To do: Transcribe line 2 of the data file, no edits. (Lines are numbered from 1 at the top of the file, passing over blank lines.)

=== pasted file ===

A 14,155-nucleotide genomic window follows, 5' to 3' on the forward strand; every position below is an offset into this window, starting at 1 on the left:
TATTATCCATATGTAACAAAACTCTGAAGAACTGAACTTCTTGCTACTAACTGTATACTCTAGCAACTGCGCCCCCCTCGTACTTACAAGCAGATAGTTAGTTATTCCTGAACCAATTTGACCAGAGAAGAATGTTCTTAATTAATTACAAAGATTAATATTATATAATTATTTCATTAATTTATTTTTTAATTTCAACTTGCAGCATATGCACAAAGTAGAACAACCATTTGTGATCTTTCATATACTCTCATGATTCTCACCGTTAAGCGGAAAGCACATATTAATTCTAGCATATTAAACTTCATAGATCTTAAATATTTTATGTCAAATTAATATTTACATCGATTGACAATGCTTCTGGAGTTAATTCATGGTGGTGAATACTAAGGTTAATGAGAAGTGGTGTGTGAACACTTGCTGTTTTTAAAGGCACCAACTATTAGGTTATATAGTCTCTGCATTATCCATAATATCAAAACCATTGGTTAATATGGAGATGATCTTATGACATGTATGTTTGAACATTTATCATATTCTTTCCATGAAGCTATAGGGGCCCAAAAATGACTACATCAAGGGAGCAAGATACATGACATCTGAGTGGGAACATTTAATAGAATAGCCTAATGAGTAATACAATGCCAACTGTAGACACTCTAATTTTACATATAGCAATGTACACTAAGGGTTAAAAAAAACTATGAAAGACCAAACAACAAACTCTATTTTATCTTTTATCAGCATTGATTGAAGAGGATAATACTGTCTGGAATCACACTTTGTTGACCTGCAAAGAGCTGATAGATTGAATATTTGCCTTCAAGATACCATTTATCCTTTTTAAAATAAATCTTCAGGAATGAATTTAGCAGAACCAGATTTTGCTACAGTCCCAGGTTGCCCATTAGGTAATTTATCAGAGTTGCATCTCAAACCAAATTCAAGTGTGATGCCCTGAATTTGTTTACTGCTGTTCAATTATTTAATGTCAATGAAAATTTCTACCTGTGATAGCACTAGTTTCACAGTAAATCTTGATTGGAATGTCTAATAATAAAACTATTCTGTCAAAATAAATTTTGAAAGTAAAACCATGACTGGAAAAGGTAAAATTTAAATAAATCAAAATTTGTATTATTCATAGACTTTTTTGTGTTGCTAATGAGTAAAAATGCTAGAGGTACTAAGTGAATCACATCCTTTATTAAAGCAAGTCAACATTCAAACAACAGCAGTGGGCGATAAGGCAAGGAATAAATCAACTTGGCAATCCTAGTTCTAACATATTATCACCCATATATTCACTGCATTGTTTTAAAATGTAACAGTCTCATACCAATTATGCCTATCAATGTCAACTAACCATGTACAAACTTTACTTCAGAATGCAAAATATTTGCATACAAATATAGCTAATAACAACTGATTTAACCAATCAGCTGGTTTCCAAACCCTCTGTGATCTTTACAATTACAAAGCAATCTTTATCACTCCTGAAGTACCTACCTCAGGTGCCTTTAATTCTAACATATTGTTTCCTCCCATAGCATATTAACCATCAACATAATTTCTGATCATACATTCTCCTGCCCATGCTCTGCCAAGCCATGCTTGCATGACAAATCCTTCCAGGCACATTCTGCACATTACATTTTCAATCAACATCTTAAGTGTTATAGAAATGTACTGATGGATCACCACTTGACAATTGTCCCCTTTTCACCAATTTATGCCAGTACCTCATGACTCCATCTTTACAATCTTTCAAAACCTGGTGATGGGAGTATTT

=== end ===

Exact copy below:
TATTATCCATATGTAACAAAACTCTGAAGAACTGAACTTCTTGCTACTAACTGTATACTCTAGCAACTGCGCCCCCCTCGTACTTACAAGCAGATAGTTAGTTATTCCTGAACCAATTTGACCAGAGAAGAATGTTCTTAATTAATTACAAAGATTAATATTATATAATTATTTCATTAATTTATTTTTTAATTTCAACTTGCAGCATATGCACAAAGTAGAACAACCATTTGTGATCTTTCATATACTCTCATGATTCTCACCGTTAAGCGGAAAGCACATATTAATTCTAGCATATTAAACTTCATAGATCTTAAATATTTTATGTCAAATTAATATTTACATCGATTGACAATGCTTCTGGAGTTAATTCATGGTGGTGAATACTAAGGTTAATGAGAAGTGGTGTGTGAACACTTGCTGTTTTTAAAGGCACCAACTATTAGGTTATATAGTCTCTGCATTATCCATAATATCAAAACCATTGGTTAATATGGAGATGATCTTATGACATGTATGTTTGAACATTTATCATATTCTTTCCATGAAGCTATAGGGGCCCAAAAATGACTACATCAAGGGAGCAAGATACATGACATCTGAGTGGGAACATTTAATAGAATAGCCTAATGAGTAATACAATGCCAACTGTAGACACTCTAATTTTACATATAGCAATGTACACTAAGGGTTAAAAAAAACTATGAAAGACCAAACAACAAACTCTATTTTATCTTTTATCAGCATTGATTGAAGAGGATAATACTGTCTGGAATCACACTTTGTTGACCTGCAAAGAGCTGATAGATTGAATATTTGCCTTCAAGATACCATTTATCCTTTTTAAAATAAATCTTCAGGAATGAATTTAGCAGAACCAGATTTTGCTACAGTCCCAGGTTGCCCATTAGGTAATTTATCAGAGTTGCATCTCAAACCAAATTCAAGTGTGATGCCCTGAATTTGTTTACTGCTGTTCAATTATTTAATGTCAATGAAAATTTCTACCTGTGATAGCACTAGTTTCACAGTAAATCTTGATTGGAATGTCTAATAATAAAACTATTCTGTCAAAATAAATTTTGAAAGTAAAACCATGACTGGAAAAGGTAAAATTTAAATAAATCAAAATTTGTATTATTCATAGACTTTTTTGTGTTGCTAATGAGTAAAAATGCTAGAGGTACTAAGTGAATCACATCCTTTATTAAAGCAAGTCAACATTCAAACAACAGCAGTGGGCGATAAGGCAAGGAATAAATCAACTTGGCAATCCTAGTTCTAACATATTATCACCCATATATTCACTGCATTGTTTTAAAATGTAACAGTCTCATACCAATTATGCCTATCAATGTCAACTAACCATGTACAAACTTTACTTCAGAATGCAAAATATTTGCATACAAATATAGCTAATAACAACTGATTTAACCAATCAGCTGGTTTCCAAACCCTCTGTGATCTTTACAATTACAAAGCAATCTTTATCACTCCTGAAGTACCTACCTCAGGTGCCTTTAATTCTAACATATTGTTTCCTCCCATAGCATATTAACCATCAACATAATTTCTGATCATACATTCTCCTGCCCATGCTCTGCCAAGCCATGCTTGCATGACAAATCCTTCCAGGCACATTCTGCACATTACATTTTCAATCAACATCTTAAGTGTTATAGAAATGTACTGATGGATCACCACTTGACAATTGTCCCCTTTTCACCAATTTATGCCAGTACCTCATGACTCCATCTTTACAATCTTTCAAAACCTGGTGATGGGAGTATTT